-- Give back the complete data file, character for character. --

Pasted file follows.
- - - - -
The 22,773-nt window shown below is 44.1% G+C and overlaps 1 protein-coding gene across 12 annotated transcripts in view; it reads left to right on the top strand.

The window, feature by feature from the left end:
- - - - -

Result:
The 22,773-nt window shown below is 44.1% G+C and overlaps 1 protein-coding gene across 12 annotated transcripts in view; it reads left to right on the top strand.

The window, feature by feature from the left end: